How to improve your climbing

Certified USA-Cycling coach and Project Echelon Racing Team rider Zach Nehr shares the tips that could see you riding to victory (or, just not getting dropped!) this summer

rider climbing out the saddle
(Image credit: Future)

Climbing is the stuff of cycling lore. When you picture the Tour de France, you imagine the yellow jersey climbing up Alpe d’Huez or dancing on the pedals up Mont Ventoux. The roads are lined with thousands of fans who part like the Red Sea, as the best climber in the world makes their way into the history books. 

Yet, for most of us, climbing does not look so iconic: it can be hard, painful even, and there’s nothing worse than running out of gears on a 14% grade and grinding to a halt, or watching your mates ride off into the distance.

If the thought of climbing fills you with dread, it doesn’t have to. There is a different spirit to the suffering when you are the one driving the pace. Here’s how to work on your climbing, so you feel more in control on the slopes.   

Target the climb

rider enjoying the views

(Image credit: Future)

Arguably the best way to improve your climbing is to get stronger – but what type of stronger will depend upon the climbs you plan to attack.

Specificity is key, this is why we see so much variability in the training of professional cyclists: Grand Tour riders train 30 hours per week because their races are 30 hours per week, track sprinters train in the gym to improve their explosive power output, and cyclocross riders perform short anaerobic efforts in forests, trails, and sand pits whilst also practising their technical skills.

If you are training for a race in the Pyrenees, you should focus on long and sustained efforts at FTP (see 'what zone are you targeting' for more info on zones), along with a significant amount of Zone 2 rides to improve your endurance.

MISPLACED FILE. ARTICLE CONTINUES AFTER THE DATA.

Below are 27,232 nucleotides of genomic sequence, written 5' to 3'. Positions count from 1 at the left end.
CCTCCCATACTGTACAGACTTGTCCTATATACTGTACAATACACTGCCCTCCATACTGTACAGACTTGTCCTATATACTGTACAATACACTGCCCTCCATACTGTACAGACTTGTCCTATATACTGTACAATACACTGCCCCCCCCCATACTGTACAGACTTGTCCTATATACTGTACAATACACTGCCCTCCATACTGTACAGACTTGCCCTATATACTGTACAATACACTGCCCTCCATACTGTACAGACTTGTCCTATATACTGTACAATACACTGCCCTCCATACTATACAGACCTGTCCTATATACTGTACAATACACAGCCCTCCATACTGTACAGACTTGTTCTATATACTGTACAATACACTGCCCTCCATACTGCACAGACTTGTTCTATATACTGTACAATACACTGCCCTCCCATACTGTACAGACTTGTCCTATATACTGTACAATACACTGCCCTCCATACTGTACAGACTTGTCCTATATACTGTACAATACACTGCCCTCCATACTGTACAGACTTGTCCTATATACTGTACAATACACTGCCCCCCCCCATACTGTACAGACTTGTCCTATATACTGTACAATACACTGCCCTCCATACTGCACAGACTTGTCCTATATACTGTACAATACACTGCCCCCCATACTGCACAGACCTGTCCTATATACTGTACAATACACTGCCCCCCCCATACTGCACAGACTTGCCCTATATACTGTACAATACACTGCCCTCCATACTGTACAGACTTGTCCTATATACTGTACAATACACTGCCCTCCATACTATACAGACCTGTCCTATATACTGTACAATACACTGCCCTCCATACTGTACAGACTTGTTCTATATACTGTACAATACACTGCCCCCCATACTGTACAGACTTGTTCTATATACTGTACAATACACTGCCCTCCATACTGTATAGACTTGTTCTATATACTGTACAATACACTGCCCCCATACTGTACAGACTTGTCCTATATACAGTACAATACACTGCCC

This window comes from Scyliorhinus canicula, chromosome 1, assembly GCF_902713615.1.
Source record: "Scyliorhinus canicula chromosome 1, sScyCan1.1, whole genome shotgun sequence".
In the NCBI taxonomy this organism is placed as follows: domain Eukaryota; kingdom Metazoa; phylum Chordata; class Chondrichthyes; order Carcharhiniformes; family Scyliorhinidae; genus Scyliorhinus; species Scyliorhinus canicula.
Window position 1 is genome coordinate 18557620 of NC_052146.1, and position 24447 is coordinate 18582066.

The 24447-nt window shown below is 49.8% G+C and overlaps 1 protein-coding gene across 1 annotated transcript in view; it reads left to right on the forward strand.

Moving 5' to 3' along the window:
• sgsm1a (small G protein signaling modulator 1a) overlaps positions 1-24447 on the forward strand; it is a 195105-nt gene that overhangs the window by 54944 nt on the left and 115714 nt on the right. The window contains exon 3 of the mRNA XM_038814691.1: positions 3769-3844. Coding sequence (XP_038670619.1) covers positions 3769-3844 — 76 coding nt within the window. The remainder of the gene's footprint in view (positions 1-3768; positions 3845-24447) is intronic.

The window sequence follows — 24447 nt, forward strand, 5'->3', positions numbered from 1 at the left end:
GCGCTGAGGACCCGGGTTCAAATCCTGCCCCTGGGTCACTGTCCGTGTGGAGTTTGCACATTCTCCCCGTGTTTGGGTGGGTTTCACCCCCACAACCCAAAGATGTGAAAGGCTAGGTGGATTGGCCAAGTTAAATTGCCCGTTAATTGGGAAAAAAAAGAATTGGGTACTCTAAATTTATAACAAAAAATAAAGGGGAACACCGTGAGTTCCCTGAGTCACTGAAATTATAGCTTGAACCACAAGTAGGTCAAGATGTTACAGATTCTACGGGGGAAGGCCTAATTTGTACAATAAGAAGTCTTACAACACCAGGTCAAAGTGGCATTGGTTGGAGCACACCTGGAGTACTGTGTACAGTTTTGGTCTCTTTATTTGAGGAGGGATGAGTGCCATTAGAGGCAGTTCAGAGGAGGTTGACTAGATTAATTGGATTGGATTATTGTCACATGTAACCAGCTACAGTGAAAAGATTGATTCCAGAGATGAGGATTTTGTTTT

Conversely, if you are training for a Flemish Classic or just want to get better at tackling your local hilly route, then you should focus on improving your VO2max and anaerobic power output.

Of course, you can spice it up (as you should!) with intervals of slightly different lengths and intensities. Remember to keep it fun to help bolster your motivation to train day in and day out, just don’t prioritise 20-minute climbing repeats if you’re training for a two-minute British Hill Climb.

What zone are you targetting?

In this article, we've referred to 'zones' as a percentage of FTP (functional threshold power). If you're using heart rate or rate of perceived exertion, use this page to translate the effort.

FTP is also known as your anaerobic threshold, or the highest average power that you could theoretically hold for an hour. Train this with 20- to 30-minute intervals on real-life climbs, or do 4x15-minute intervals on the turbo.

VO2max is a measure of aerobic fitness, and is the amount of oxygen that your body can take in and utilise during maximal exercise. My favourite session for this is 4x4-minute intervals on a steep climb at 110% FTP. These are quite short intervals, so fit a good warm-up in, and be ready for a lung-bursting effort.

Anaerobic power output relates to the amount of watts you can push for a very short amount of time, anywhere from a 10-second sprint to a 3-minute hill climbing effort. Practice this with short, hard sprints. 

And finally, there is the aerobic threshold, which is the point at which your blood lactate begins to rapidly increase. It is your ‘all day pace,’ train this on longer endurance rides. 

Weighty matters

Whilst there are other factors (we’ll come on to those), climbing in cycling is typically a function of power-to-weight ratio – that is, your power output in watts divided by your weight in kilograms.

Lowering your body weight can be a tricky task, and it’s important that any weight loss is achieved in a healthy way. You cannot lose weight and gain power indefinitely – there will be a point where you begin to lose power, which is the more crucial element of the equation.